Because I gave Al Gore such a hard time over his electric bill, I thought I would mention this story. Gore is in Oslo to accept the Nobel Peace Price, and he took public transportation from the airport:
OSLO, Norway – Former Vice President Al Gore arrived in Oslo on Friday to accept the Nobel Peace Prize he shared for the campaign against global warming, and shunned the traditional airport motorcade in favor of climate-friendly public transport.
Before his arrival with his wife Tipper, Gore informed his hosts that he would not need the traditional motorcade from the airport, preferring to take the high-speed and environmentally friendly airport train and then walking to his downtown Oslo hotel.
“I use public transport when I can. It isn’t always possible,” Gore told The Associated Press while walking up Oslo’s main street to his hotel. He said the train was much faster than a limousine, but that it was also a symbol of efforts to reduce pollution in hopes of slowing climate change.
“It is a gesture. It is also one of the changes we are all going to have to be doing anyway,” Gore said.
I wonder if he flew commercial? Hey, if I hadn’t asked, the first person to comment following the post would have. But it’s good to see that he made the gesture.
Speaking of Gore, what ever happened to this marvelous new invention that was supposed to be unveiled in his presence?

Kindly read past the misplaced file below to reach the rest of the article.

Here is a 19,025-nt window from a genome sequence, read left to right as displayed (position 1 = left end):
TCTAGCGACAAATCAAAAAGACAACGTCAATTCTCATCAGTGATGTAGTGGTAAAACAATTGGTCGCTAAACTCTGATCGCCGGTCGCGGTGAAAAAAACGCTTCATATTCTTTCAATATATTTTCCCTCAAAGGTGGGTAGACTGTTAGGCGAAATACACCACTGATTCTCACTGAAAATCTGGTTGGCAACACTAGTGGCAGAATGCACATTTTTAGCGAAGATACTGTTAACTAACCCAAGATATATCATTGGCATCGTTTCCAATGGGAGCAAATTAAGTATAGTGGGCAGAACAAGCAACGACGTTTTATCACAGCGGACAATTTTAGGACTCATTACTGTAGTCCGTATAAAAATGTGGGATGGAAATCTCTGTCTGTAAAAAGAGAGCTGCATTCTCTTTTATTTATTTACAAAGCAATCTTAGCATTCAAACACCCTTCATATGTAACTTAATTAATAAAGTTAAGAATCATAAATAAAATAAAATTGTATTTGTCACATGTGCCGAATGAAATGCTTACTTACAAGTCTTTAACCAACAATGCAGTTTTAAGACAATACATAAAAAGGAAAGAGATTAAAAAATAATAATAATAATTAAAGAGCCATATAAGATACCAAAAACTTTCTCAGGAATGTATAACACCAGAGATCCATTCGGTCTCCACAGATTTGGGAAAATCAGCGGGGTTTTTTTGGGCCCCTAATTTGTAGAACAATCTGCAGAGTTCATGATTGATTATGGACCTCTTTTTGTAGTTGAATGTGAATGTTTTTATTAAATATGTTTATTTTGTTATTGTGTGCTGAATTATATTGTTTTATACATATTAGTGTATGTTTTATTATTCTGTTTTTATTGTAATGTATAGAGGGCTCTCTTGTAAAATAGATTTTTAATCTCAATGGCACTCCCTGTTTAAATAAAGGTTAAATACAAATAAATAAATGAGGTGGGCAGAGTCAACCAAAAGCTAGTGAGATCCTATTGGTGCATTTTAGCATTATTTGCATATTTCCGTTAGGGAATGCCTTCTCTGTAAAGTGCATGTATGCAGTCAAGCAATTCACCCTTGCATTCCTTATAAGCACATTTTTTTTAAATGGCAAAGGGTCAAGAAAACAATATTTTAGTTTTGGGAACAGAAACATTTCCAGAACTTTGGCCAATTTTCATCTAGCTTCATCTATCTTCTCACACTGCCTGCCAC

A discovery that could give the world access to vast quantities of energy with minimal damage to the climate will be shown off for the first time at a glittering gathering of the famous, rich and influential next Friday night.
Al Gore is to be the star turn at a dinner where guests have paid at least £1,000 a head, and some will have parted with £50,000 for their share of the Aberdeen Angus steak and pink champagne, under the high ornate ceilings of London’s Royal Courts of Justice. The combined wealth of the diners has been estimated at £100bn. But the most unusual aspect of the evening is not the price of the tickets but the nature of the floor show. In place of professional performers, the guests will be regaled by people who are not always thought of as entertainers, though some think they are all mad. They are inventive British boffins who care about climate change.
They are hoping that the showcase dinner will knock years off the time it can take for industry to see the mass marketing potential of a new discovery. And the one that will be shown to Mr Gore and fellow guests is highly marketable and could revolutionise the market in clean technology, according to the founder of the British Inventors’ Society, Kane Kramer.
Mr Kramer, who was 23 in 1979 when he conceptualised the technology that led to the creation of the first MP3 player, refused to give specific details of the new discovery, or to name the inventor, so as to maintain the element of surprise for Friday. But he indicated that it is a breakthrough in micro-technology, and that British scientists who have tested it are convinced that it will work.
“This is something … that’s the accumulation of almost a decade of work,” he said. “It’s a new science, a Super Material. It would be 80 per cent cheaper than any alternative means of production, and it will contribute in a major way to reducing climate change.
Well, the dinner was last weekend, but I haven’t heard anything else about this “Super Material.” Sounded a bit suspect to me from the start, but I would have thought at least now we would know what the story was.